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Mobilizing Minds: Teaching Math and Science in the Age of Sputnik
Students with Film Projector at Northwood High School, Silver Spring, Maryland, 1965
Students in many schools were specially trained to run film projectors and other audiovisual aids. Silent filmstrips were first used in American schools around 1910, followed by movies about twenty years later. Film was widely adopted for military instruction during and after World War II. In the postwar years, school systems, universities, and private firms produced instructional materials. During the 1950s and 1960s, scientists in several curriculum reform projects saw film both as a way of teaching mathematical and scientific ideas, and as a means of showing students actual scientists conducting experiments.
CHEM Study Films, Teacher Training Introduction to Gases and How They Combine, 1969
Many science and mathematics curriculum projects prepared films for teachers and for students. The Chemical Education Material Study began producing movies in the early 1960s. There were some 27 films for students, about a dozen of which had an accompanying film for teachers. This canister contains a 22-minute movie intended to introduce teachers to lessons they would teach on pneumatics. The series would be available, with modifications, into the 1990s.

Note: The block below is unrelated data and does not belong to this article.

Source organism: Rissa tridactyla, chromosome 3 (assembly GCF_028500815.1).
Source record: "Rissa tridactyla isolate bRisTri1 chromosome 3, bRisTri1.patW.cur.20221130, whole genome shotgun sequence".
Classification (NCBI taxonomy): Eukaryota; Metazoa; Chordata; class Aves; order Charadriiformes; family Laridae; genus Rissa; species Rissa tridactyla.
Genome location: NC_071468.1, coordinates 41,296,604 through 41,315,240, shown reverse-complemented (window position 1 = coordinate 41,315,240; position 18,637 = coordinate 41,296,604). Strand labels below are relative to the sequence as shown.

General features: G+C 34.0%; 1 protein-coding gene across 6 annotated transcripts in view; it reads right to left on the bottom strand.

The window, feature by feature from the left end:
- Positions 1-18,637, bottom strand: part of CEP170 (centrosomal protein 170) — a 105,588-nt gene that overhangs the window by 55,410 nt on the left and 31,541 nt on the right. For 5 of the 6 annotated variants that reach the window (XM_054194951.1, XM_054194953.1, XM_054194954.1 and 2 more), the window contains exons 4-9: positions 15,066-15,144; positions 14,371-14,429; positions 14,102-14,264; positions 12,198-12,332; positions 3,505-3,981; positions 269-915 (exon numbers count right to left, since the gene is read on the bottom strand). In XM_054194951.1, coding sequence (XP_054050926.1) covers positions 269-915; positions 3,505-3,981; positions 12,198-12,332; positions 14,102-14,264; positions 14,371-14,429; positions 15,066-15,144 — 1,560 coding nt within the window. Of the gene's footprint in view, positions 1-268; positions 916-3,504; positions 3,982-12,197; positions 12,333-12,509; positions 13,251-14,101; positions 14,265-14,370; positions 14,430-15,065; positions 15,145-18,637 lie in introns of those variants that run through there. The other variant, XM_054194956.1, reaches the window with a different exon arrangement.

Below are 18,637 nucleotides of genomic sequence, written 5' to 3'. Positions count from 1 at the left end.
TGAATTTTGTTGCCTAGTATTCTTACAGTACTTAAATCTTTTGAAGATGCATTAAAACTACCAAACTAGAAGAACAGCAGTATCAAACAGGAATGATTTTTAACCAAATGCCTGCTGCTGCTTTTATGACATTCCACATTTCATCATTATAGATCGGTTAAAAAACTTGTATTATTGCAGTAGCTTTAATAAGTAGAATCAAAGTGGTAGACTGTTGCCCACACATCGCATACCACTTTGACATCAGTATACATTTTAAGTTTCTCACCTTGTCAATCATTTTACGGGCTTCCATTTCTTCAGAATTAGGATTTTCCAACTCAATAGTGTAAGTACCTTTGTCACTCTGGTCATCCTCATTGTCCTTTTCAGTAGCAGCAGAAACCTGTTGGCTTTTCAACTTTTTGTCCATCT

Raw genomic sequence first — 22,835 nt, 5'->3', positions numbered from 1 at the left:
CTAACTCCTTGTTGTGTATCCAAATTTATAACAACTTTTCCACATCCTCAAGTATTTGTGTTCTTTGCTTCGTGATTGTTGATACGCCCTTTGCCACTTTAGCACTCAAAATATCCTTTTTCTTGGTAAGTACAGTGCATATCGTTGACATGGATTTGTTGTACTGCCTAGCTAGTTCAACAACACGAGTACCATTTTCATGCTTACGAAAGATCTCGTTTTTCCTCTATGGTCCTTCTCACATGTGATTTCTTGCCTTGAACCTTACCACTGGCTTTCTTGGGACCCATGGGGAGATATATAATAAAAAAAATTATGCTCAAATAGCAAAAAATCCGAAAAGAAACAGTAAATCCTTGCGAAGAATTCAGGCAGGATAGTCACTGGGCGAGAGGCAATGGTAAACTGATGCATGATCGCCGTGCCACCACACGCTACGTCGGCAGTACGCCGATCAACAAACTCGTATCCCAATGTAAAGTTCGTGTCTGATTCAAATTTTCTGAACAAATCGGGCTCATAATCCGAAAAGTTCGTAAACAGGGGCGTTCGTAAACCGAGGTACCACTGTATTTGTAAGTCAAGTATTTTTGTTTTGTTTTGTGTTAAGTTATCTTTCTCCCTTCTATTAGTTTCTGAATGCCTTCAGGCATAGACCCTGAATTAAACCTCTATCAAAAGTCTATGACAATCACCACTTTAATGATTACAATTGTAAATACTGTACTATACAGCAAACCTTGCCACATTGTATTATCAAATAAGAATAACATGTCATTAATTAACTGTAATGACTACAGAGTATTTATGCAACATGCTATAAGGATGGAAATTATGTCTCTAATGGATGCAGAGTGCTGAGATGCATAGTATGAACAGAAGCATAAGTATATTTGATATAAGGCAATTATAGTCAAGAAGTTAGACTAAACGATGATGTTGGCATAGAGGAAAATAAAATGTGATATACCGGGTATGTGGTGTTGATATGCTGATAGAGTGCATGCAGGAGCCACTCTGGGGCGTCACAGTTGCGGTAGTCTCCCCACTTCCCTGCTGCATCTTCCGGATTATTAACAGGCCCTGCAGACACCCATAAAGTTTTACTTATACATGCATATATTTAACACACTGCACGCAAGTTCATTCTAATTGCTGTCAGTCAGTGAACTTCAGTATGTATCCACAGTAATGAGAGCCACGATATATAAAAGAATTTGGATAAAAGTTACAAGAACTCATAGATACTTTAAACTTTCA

Mathematical Peep Show, 1961
Filmstrips and movies also offered an attractive ways to present mathematical and scientific ideas in the museum. International Business Machines funded the preparation of this series of short animated "peep shows." They were part of an exhibit on mathematics at the California Museum of Science and Industry in Los Angeles. The brief clips discussed topics such as functions, symmetry, powers of numbers, and the calculation of the diameter of the earth.